Saturday, December 12, 2009

How Wall Street killed Adam Smith and Milton Friedman

I was a political science major in college when the Berlin Wall fell. It was sort of hilarious because the political science professors, particularly foreign policy experts, just walked around in a daze. As they admitted in class, the standard textbooks on cold war foreign policy were now completely irrelevant. Everything we thought we knew about how the world worked changed in the space of about 6 months. Karl Marx who was already on life support before then, was now widely acknowledged to be officially dead.

But what I hadn't realized until just this morning, is that the collapse of the financial sector in 2008 killed Adam Smith and Milton Friedman. Their ideas should have been dead long ago but they kept hanging around because they provided the cover by which the powerful could continue to enrich themselves (at the expense of everybody else). But the collapse of the entire global financial system in 2008 and the fact that federal governments around the world had to come in and rescue the titans of finance with trillions of taxpayer dollars (and pounds and Euros and Deutsche Marks), definitively shows that Adam Smith and Milton Friedman were just shakedown artists. Rather than being an elegantly self regulating machine in tune with the deepest truths of the universe it turns out that our financial system in criminally corrupt and hopelessly unable to survive without massive government assistance.

And here's the craziest thing in all of this. The financial collapse of 2008, not only killed Smith and Friedman, but it also brought Marxist critiques of capitalism back to life. Well technically speaking, Marx was wrong and Nikolai Kondratiev was correct -- but the fundamental point of both men remains and has now been confirmed: an endless cycles of booms and busts are intrinsic to capitalism and capitalism is an inherently unsustainable system. Furthermore, it is only through a strong state regulatory system that the vicissitudes of capitalism can hope to be controlled.

Furthermore, as Ian Welsh has been pointing out for months, all that Geithner and Summers (and the entire Obama economic team) are doing is trying to re-inflate the housing and finance bubbles. Geithner and Summers thus pose a potentially catastrophic risk to the Democratic Party -- because if the re-inflated bubble bursts right before the 2010 midterm elections or the 2012 Presidential election, it opens up enormous space for a conservative populist candidate like Sarah Palin to run against the Obama economic record. As the one progressive on Obama's economic team, it sure would be nice if Jared Bernstein would start making a lot of noise right now. Furthermore, Obama needs to start listening more to Krugman and Reich and less to Geithner and Summers. Because at the end of the day, Geithner and Summers have a view of markets that is fundamentally incorrect, and basing policy on false assumptions about the way markets really work is a recipe for disaster.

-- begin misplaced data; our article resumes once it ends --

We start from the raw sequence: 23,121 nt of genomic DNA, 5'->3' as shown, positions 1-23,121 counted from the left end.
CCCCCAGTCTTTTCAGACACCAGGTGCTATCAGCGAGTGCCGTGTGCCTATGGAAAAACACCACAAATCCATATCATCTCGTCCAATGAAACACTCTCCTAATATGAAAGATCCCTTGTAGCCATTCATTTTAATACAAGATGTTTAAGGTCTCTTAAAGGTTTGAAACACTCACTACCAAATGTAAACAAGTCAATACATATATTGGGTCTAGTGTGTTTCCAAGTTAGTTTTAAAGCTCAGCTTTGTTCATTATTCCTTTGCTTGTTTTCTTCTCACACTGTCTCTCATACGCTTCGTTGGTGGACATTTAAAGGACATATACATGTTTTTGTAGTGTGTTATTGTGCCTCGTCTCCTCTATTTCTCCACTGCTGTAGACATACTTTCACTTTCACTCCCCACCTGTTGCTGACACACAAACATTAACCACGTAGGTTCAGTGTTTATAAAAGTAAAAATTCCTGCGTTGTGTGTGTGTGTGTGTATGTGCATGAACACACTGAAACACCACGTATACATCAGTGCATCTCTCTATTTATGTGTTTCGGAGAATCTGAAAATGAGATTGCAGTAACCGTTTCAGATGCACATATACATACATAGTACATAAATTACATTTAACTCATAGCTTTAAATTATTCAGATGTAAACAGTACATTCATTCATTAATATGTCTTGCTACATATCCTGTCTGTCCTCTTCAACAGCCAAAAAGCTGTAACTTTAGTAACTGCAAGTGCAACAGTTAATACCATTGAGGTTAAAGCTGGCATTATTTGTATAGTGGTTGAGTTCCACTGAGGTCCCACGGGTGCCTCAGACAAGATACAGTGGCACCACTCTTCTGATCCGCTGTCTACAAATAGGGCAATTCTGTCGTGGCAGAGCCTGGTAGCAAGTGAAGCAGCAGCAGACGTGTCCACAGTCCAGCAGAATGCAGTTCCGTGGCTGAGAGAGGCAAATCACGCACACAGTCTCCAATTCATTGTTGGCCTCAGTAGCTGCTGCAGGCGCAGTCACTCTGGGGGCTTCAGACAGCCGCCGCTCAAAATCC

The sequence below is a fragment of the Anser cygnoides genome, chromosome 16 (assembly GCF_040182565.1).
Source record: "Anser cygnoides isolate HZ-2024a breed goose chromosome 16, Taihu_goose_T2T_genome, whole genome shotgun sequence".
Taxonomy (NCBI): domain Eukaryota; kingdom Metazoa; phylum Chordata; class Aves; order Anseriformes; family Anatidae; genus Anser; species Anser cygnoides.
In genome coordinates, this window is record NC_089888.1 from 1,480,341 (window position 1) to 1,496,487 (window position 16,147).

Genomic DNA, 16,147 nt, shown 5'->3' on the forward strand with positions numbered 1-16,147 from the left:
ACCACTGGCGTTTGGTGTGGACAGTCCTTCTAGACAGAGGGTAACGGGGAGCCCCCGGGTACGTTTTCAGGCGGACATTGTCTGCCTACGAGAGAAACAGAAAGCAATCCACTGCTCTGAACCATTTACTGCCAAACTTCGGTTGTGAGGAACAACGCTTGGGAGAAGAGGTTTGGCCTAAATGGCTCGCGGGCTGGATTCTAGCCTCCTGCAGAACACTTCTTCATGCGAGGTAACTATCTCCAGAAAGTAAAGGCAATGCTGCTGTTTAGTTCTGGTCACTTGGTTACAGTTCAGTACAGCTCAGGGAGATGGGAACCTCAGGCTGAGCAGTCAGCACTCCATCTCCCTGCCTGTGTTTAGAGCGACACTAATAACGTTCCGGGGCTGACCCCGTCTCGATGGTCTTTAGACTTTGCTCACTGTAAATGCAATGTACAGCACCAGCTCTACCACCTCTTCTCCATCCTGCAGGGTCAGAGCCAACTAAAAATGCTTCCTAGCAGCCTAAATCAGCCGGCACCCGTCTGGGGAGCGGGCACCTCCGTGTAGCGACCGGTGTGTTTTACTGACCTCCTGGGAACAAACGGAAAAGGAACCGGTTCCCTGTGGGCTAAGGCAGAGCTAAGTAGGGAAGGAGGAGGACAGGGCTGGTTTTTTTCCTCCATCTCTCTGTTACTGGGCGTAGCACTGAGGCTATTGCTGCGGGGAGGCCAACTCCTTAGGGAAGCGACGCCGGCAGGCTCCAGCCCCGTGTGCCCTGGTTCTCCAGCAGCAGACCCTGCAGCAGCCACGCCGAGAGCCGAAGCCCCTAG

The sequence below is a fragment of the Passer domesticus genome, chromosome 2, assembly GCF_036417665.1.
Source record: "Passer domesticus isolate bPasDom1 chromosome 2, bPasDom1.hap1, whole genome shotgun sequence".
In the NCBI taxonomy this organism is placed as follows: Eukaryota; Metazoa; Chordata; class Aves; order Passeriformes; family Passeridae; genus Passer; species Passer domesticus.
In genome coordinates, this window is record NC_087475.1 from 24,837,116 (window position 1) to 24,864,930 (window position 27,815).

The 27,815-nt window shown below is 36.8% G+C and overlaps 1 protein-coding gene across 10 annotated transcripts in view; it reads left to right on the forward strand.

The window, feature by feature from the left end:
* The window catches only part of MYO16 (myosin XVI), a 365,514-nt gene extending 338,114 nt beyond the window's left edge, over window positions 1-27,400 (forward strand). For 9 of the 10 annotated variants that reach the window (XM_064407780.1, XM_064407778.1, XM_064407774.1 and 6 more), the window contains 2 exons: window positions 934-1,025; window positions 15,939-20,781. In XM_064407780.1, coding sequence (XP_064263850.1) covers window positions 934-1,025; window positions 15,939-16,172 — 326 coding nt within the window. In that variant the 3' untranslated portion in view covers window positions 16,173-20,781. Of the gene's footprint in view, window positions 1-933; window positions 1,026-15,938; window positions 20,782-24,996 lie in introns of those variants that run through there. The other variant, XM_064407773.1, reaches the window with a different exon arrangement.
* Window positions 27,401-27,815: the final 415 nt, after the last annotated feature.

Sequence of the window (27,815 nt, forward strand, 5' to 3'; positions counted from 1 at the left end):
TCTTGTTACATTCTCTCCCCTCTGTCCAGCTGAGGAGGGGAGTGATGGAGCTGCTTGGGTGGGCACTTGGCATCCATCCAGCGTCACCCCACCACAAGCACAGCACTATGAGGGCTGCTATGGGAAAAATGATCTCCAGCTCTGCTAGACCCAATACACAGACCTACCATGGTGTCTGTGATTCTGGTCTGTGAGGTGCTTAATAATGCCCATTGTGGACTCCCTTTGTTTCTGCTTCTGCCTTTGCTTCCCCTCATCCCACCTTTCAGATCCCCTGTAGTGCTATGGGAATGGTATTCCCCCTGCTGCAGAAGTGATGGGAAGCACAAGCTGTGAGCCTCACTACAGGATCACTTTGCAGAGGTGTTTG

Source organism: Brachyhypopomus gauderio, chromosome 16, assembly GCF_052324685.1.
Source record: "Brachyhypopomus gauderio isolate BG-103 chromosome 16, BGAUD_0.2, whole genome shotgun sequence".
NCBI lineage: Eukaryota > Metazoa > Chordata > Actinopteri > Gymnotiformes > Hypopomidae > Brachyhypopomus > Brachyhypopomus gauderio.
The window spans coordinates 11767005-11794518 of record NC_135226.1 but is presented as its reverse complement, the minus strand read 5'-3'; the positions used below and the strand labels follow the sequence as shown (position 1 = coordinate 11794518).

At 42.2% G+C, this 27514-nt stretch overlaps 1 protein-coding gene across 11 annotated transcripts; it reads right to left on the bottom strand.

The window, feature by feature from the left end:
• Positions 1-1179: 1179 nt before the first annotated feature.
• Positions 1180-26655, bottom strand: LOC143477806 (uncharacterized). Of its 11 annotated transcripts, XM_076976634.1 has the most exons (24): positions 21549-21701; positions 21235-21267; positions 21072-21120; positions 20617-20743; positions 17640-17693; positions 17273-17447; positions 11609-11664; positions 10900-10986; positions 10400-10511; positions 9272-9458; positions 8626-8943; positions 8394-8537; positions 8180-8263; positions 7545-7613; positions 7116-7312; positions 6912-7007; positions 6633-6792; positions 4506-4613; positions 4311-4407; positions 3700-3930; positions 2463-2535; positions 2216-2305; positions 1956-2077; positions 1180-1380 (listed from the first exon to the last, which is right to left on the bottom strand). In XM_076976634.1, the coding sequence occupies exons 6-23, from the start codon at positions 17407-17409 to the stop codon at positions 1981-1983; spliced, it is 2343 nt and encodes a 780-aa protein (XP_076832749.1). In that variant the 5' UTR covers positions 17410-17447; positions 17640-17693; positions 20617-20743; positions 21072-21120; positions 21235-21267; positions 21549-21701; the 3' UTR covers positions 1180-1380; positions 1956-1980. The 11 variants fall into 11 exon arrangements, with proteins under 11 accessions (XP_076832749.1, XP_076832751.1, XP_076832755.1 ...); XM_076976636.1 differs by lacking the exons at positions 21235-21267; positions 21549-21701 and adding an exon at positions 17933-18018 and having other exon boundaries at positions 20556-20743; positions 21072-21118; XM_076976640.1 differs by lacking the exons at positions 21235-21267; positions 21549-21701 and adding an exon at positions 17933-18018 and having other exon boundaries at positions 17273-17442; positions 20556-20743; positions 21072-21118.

In some ways then we live in a remarkable time with enormous political, economic, and even philosophical instability. Adam Smith and Milton Friedman are dead. And Marx and Kondratiev had prescient critiques of the problems of capitalism, but no solution for an alternative approach that is more sustainable. So for the time being the regulated capitalism of Keynes becomes the big winner. And maybe that's the best that we can do. But it seems to me that there is also a higher synthesis waiting to emerge from this whole crisis -- if we can just figure it out before the gaping abyss of uncertainty causes people to completely freak out.

3 comments:

Ian Welsh said...

Adam Smith had some issues, but he's not the one note wonder moderns make him into. For example, he recognized the danger of monopolies and oligopolies and contrary to what many think, didn't believe in unregulated markets or that the invisible hand always produced good outcomes.

Friedman, otoh, I have almost nothing good to say about.

RFK Action Front said...

Hi Ian:

Thanks for your thoughtful comment. Too often in the popular debate (and I include myself in this critique), we deal with the caricature of these men or what they have come to represent rather than the actual writings themselves. So I appreciate your reframing the debate about Adam Smith. One of the things I really like about your blog, is that you read more original sources than most people. Thanks again for the comment and for all of your great thinking and writing.

Cheers,
RFK Action Front

Anonymous said...

Forget what you've heard, the American system is where it's at! Bring back Glass-Steagall and nationalize the FED into a 3rd National bank that issues long-term loans at simple 1-2% interest rates to rebuild the infrastructure of the United States. Put a 1% Wall Street Tax on all transactions, split the revenue created from that into state banks and treasuries and the federal treasury. Set up a 10% tariff to protect domestic re-industrialization. Here is the 5 point plan in full http://tarpley.net/2009/11/14/5-point-economic-program-to-end-economic-depression/